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Elegy for Bubblegum photo

My father inhales smoke from a lone Marlboro,
            shadowed against a sun colored like dead autumn leaves.
He gently cradles the barrel of tobacco between his pointer
            & middle finger; just enough pressure to have a good grip 
(cigarettes are too expensive to handle recklessly) but not
            too much pressure that becomes destructive. He holds the
stick like a newborn baby or a fresh egg—either way, in his tale,
            all three things end the same way: loved & satisfactory, until they
are not. He pulls the cigarette from in between his teeth, lungs
            expanding like spring rosebuds. Staring out at the street parallel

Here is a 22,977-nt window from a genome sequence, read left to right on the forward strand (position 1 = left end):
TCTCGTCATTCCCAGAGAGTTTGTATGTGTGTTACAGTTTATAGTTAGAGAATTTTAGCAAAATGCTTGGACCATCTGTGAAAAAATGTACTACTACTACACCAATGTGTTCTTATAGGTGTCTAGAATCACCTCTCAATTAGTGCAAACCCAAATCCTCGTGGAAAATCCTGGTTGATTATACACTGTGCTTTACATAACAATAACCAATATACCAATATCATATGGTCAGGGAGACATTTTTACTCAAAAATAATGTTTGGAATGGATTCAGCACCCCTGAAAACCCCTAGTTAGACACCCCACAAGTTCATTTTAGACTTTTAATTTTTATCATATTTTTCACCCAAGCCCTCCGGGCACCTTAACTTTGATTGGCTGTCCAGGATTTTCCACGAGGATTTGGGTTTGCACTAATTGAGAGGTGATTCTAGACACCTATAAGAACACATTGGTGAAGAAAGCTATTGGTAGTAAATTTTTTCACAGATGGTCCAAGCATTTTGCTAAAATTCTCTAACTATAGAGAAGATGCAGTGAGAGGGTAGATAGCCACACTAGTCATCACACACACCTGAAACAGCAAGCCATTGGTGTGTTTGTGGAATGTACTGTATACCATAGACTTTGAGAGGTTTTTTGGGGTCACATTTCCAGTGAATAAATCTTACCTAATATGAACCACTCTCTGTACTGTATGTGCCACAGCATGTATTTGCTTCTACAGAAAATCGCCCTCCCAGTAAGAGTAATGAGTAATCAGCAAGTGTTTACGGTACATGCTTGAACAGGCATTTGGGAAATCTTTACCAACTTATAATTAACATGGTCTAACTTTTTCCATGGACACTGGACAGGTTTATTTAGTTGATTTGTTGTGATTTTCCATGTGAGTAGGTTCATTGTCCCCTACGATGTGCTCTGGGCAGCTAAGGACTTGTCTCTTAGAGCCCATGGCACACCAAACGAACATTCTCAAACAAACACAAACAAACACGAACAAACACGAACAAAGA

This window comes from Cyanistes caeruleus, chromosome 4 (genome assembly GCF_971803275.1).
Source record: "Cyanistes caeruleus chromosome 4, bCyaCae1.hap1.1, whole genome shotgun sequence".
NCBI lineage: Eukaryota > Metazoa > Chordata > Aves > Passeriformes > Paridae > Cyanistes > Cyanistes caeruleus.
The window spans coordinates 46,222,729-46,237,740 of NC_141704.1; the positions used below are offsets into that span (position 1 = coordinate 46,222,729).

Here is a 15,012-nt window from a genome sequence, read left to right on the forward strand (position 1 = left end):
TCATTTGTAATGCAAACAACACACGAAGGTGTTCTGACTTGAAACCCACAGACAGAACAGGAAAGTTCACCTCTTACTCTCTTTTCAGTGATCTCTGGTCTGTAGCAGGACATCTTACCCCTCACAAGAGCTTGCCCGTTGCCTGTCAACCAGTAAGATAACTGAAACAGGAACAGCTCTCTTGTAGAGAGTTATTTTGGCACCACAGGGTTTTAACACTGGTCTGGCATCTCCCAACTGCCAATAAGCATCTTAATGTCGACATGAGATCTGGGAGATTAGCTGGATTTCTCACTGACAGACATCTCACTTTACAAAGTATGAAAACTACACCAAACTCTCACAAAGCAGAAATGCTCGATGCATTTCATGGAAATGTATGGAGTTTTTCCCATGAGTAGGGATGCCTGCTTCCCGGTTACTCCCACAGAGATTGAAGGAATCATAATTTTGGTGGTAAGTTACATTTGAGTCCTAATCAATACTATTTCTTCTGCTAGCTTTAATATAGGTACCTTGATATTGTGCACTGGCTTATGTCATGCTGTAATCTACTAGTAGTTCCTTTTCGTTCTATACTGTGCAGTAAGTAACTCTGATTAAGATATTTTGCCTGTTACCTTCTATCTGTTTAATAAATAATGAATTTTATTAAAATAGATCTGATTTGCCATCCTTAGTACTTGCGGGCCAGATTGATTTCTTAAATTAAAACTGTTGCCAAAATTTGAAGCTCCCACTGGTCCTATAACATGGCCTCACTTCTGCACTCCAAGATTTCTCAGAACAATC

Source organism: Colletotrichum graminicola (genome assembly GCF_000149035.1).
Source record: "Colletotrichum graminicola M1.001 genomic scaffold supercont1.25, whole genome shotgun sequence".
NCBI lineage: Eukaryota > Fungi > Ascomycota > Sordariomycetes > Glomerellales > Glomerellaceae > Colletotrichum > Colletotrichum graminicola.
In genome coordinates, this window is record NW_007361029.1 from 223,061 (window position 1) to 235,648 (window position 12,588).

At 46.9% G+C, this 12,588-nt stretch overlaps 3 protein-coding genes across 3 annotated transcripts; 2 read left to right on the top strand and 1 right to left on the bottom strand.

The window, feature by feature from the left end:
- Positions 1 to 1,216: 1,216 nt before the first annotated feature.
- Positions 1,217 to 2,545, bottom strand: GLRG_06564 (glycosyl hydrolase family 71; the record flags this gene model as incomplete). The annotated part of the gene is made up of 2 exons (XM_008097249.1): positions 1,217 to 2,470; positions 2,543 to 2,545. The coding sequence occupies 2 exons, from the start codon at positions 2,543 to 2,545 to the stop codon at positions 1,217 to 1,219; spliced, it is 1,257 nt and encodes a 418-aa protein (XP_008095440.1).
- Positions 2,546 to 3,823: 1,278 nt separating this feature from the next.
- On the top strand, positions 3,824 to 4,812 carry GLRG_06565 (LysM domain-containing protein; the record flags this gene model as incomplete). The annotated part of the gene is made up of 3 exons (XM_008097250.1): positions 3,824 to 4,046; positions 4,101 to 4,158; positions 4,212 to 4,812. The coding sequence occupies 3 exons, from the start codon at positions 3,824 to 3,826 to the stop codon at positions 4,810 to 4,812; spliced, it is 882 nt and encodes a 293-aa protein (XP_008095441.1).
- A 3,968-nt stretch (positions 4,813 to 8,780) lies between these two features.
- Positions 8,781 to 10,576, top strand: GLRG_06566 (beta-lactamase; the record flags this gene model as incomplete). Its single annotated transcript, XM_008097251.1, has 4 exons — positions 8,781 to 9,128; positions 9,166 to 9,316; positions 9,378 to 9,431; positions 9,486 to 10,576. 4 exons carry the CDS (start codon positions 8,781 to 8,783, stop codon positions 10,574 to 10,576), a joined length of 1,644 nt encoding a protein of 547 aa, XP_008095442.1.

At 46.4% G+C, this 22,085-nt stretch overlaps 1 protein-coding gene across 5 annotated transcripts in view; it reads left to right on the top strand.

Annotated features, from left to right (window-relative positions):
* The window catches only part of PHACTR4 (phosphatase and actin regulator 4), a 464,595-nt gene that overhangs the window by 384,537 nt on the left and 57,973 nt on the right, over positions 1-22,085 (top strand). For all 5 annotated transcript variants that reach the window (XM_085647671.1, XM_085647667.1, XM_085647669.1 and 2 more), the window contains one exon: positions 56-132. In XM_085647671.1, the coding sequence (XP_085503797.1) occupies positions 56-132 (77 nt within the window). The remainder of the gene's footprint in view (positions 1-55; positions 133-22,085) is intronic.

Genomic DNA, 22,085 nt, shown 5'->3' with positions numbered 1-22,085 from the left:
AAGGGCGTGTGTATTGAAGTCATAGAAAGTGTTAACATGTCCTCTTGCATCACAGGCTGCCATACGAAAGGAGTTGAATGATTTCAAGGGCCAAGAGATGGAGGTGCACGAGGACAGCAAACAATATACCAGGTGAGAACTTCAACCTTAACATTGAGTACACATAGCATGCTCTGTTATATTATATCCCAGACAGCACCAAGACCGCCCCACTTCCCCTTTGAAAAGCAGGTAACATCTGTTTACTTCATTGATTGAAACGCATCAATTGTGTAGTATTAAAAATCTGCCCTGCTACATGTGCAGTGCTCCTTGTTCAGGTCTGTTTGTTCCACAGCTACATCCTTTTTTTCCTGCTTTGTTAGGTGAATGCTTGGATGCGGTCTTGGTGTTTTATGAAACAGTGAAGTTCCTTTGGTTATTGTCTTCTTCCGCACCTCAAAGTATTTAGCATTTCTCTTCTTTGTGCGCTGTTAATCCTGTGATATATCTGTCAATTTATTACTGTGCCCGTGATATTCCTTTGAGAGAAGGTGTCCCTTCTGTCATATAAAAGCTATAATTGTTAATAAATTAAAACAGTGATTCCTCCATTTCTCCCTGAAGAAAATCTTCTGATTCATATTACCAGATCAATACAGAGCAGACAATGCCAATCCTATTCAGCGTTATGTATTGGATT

to the porch he watches the cars blur past. Sometimes, I wonder
            if he imagines being in one of those cars, driving somewhere that
is not here—playing a character in another little girl’s story. The last
            drag is always his curtain call. Holding the butt, waiting for an encore.

My father comes back from the corner store and hands me
            a pack of Stallions, the front of the box donning black,
muscled horses caught in mid-stride. I pull out a single bubble gum
            cigarette and gently place the orange tip in the empty space
that used to hold one of my front teeth. Kanye’s “Get ‘Em High” blares
            from the stereo in the living room and I nod my head
back and forth to the beat—the only part of the song that makes sense
            to me—as Common takes over the mic. I finally unwrap the cigarette,
tired of the building anticipation and chomp down on the gum until
            it becomes a tasteless blob in my mouth. Spitting it out, I pull another
cigarette from the pack. This time, I venture out the porch and stare
            out at the horizon, at the sun melting into hues of amaranth and taffy.
I imagine all of the clouds clumps of bubblegum chewed by angels.
            I imagine that father gives me cigarettes because he thinks I’m an angel too.


image: Dorothy Chan